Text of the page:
One thing has become clear in today’s modern context: lifelong learning is an imperative if you’re looking to invest in your career. Countless articles coming out of think-tanks and influencers across the globe confirm that the days of relying on your university degree from your twenties are over; continued education is necessary to stay competitive, relevant, and at the top of your game in our current marketplace.
Our most recent class at Labs, a nine-week intensive course covering everything from social media, photo and video marketing, and website building with WordPress, taught me a lot. Of course, I learned a HUGE amount of valuable and tangible information to help become a better marketer and how to utilize some key digital tools for brand-building.
What I didn’t expect to learn, however, is how difficult learning really is.
It’s been a long time since most of us (including myself) who are in the workforce have been in “traditional” school: most of us haven’t sat in a classroom since university days. Sitting in school years later, one thing became clear to me: learning is itself truly a skill, a habit, and a discipline all wrapped into one. And even if you sit in class, it doesn’t mean you’ll learn anything.
If you’re investing in some extended learning, here are a few tips to make sure that you get the most out of your educational experience.
- Do your research. While all learning is valuable (no question in that), the point is to ensure the school or class you’re spending time in is worth your time and effort. Get to know the school well: audit them on social media, speak to their founders or administrators to understand their values, know the target market for the courses to make sure you’re a fit, and be sure to audit their instructors as well. Instructors play a huge part in how your learning experience will go: a good teacher is a game-changer, always. Be sure you know what a “typical” or “ideal” student looks like for that particular school, and be sure to know what kind of instructors and teaching-styles they utilize. It’s hugely important for your success in the school or course.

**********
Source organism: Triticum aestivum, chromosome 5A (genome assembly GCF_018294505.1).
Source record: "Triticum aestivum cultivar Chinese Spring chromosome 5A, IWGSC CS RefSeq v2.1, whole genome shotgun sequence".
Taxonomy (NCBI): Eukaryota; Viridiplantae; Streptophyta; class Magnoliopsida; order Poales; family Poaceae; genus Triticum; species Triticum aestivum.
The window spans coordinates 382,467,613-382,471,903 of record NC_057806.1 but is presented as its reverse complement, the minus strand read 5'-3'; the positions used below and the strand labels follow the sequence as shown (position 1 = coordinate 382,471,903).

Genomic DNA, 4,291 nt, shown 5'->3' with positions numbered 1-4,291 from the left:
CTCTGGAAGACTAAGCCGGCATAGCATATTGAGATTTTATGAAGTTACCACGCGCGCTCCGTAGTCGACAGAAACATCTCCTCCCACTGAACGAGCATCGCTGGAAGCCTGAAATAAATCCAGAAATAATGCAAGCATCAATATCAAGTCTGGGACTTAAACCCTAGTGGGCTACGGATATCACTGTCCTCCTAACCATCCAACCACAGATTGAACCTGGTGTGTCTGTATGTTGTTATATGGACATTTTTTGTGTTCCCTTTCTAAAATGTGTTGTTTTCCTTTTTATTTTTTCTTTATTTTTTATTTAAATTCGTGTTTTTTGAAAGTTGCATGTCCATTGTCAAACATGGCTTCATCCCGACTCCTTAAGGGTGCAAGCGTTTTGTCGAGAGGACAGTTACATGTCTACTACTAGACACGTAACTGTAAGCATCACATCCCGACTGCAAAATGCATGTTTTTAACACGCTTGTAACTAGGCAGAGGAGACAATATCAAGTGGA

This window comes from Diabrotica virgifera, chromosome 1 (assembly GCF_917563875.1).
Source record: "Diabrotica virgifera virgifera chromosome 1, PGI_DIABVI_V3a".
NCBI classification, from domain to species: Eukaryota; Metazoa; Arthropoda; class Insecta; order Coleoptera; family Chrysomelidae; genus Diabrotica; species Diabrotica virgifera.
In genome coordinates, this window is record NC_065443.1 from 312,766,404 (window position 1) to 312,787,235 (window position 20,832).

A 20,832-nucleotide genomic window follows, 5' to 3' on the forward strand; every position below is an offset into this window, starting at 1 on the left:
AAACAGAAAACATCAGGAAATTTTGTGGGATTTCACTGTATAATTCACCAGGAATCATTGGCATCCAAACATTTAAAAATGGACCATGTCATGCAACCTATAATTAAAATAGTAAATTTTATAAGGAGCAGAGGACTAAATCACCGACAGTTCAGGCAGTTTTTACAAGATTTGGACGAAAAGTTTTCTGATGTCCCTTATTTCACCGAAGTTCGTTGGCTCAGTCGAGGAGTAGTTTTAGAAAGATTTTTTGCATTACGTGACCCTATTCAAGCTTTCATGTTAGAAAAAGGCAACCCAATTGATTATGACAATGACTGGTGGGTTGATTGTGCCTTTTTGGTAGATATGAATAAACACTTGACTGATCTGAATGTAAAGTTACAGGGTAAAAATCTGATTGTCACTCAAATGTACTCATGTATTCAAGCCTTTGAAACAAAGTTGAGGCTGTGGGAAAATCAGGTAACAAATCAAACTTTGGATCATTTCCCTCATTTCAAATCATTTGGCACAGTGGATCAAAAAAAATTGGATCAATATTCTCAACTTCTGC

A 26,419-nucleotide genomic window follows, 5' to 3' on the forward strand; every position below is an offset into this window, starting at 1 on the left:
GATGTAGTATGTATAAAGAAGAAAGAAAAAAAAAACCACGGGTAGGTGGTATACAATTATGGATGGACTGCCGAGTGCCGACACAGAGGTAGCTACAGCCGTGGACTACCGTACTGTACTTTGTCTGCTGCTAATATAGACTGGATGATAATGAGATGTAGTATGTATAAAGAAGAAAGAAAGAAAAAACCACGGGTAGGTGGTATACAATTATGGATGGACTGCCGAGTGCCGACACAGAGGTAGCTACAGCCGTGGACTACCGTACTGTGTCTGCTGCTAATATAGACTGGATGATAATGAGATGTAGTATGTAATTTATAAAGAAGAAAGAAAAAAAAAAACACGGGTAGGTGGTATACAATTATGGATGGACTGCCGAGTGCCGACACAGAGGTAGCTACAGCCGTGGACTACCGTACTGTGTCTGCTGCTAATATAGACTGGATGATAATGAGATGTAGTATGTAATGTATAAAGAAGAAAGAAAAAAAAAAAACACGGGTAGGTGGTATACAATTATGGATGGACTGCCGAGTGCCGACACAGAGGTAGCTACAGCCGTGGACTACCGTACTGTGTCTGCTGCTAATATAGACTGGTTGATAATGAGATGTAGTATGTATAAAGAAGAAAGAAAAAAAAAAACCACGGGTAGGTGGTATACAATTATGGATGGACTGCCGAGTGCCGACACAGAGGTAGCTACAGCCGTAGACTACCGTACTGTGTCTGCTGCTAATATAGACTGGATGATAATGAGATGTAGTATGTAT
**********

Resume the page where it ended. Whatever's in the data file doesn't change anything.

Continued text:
- Come in with goals. The number-one mistake people make when enrolling in an extra-curricular program is not being sure what they actually want to achieve with it. One of the main reasons a course, program or educational experience ends up being lackluster is if the course is a wrong fit for your goals and needs from the get-go. Think hard about what your tangible goals are. Want to be able to confidently launch your side-business once the course is complete? Want to be fully comfortable using social media? Want to learn how to build a website? Once your goals are clear, you’ll be able to direct your learning throughout the duration of the course to make sure you end up achieving those goals. Be clear with what you want to learn from the outset – it’ll make a huge difference.
- Be present. Yes, it’s that simple. Don’t skip class: if you are enrolled in the right program, every class session provides value, insight, and tangible take-aways that will benefit you. Of course, life happens: kids get sick, your car doesn’t start, your in-laws show up to your house unannounced, etc. If you can’t show up, know what you missed, catch up on it, speak to fellow students or chat with the instructors. Showing up is important (and often half the battle), but being present is a whole other ballgame. Put your phone away, stop checking Instagram, leave your emails for later; listen intently, take notes during class, and ask questions. If you don’t understand something clearly, ask: it’s what you’re there for. Participate, engage, commit. The rewards will be enormous.
The downright necessity of learning has also become clear. Last week, I sat in a presentation by Edelman, a prominent global PR firm specializing in market research. One statistic jumped out at me: the highest source of “fear” Canadian employees have in regards to their job (regardless of industry) is due to the lack of skills development and training to stay competitive or risk being replaced. Indeed, almost 60% of Canadians felt that way. Incredible.
If we’re going to be investing in lifelong learning and development of new skills (or sharpening existing skills), modern education forms must be taken up. But remember: just because you take a class doesn’t mean you’ll learn anything. Learning how to learn is the first skill to acquire – after that, the sky is truly the limit in regards to what you can learn to grow your career.